With a chance to leave New York Yankees icon Derek Jeter with a lasting image of Houston, the Astros gave him . . . cowboy boots, a Stetson cowboy hat and a set of golf clubs.
What year is it? 1985?
So much for bolstering Houston's standing as a cosmopolitan international city. Instead, the first set of gifts — in what's going to be a season of gifts at every ballpark for Jeter in his Grand Farewell Tour — fit right into all of the somewhat ridiculous stereotypes outsiders who don't know better have of Houston. At least no one told Jeter and the Yankees, "Y'all come back now."
To be fair to the Astros, the ceremony itself was first class. And are cowboy boots were custom-made pinstriped boots.
The Yankee captain tipped his batting helmet and seemed genuinely moved — at least as much as the always in control Jeter ever seems moved.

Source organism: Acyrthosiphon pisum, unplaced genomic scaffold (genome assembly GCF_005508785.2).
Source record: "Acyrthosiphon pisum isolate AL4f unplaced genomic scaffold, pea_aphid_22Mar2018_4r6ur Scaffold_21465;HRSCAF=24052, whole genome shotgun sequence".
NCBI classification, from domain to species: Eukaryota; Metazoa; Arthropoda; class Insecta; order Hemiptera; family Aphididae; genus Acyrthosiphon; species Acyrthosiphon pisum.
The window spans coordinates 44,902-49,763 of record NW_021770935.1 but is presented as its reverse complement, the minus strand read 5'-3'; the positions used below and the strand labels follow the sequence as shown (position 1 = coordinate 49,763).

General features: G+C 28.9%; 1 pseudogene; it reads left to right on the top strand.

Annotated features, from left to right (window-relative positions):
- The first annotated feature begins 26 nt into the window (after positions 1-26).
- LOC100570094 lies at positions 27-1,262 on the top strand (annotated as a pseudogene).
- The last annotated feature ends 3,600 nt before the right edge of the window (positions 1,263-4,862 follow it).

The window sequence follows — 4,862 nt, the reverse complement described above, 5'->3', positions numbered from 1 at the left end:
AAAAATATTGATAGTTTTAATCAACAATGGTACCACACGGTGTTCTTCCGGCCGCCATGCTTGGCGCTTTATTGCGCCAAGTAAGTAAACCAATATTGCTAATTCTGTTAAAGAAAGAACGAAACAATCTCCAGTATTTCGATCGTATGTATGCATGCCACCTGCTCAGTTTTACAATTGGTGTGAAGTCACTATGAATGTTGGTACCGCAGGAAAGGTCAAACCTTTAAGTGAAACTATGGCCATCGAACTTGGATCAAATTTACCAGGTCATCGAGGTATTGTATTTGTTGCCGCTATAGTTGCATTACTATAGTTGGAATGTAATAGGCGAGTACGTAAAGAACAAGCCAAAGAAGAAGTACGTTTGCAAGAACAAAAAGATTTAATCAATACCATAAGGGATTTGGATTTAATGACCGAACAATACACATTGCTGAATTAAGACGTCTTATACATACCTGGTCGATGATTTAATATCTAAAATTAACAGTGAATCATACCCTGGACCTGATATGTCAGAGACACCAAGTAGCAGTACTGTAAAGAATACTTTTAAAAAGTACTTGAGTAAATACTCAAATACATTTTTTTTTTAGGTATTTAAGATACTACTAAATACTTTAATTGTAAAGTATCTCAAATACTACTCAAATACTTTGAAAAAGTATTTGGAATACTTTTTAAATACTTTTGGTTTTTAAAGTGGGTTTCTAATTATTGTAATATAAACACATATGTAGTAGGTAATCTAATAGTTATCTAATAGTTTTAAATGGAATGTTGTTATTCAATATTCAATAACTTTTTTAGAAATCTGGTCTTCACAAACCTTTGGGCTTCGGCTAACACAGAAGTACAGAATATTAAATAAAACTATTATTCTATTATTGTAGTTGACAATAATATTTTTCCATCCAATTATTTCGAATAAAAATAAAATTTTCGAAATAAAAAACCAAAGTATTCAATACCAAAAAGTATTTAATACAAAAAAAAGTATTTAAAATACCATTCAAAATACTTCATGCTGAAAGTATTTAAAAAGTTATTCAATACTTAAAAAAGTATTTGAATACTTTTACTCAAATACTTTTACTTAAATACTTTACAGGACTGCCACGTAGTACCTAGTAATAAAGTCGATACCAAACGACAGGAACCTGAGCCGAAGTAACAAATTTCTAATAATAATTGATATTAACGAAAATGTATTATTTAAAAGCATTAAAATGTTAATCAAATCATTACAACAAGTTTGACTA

Andy Pettitte and Roger Clemens both came out to honor their old teammate and Jeter seemed to get a kick out of talking to the retired, legendary Astros broadcaster Milo Hamilton on the field for a few minutes before the ceremony Wednesday night. Clemens and Jeter shared a warm embrace — while Clemens and Pettitte, the once ultra-close friend of the Rocket who testified that Clemens told him about using steroids, had a much quicker, more polite hug.
Former Yankees reliever and Jeter teammate Mike Stanton also made an appearance as did professional golfer Mark O'Meara, who mostly seemed to be there to promote this week's Shell Houston Open.
A more poignant moment than the ceremony itself occurred when the entire Astros team stepped up onto the first step of the dugout — with the manager Bo Porter and the coaches going out onto the dirt itself — to give Jeter a standing ovation before his first at-bat in in the bottom of the first inning. The Minute Maid Park crowd — significantly smaller than the Opening Day frenzy — rose to applaud Jeter as well.
The Yankee captain tipped his batting helmet and seemed genuinely moved — at least as much as the always in control Jeter ever seems moved — by Major Leaguers from another team rising to honor him.
Now, that's better than any cowboy boots. Even if they're pinstriped.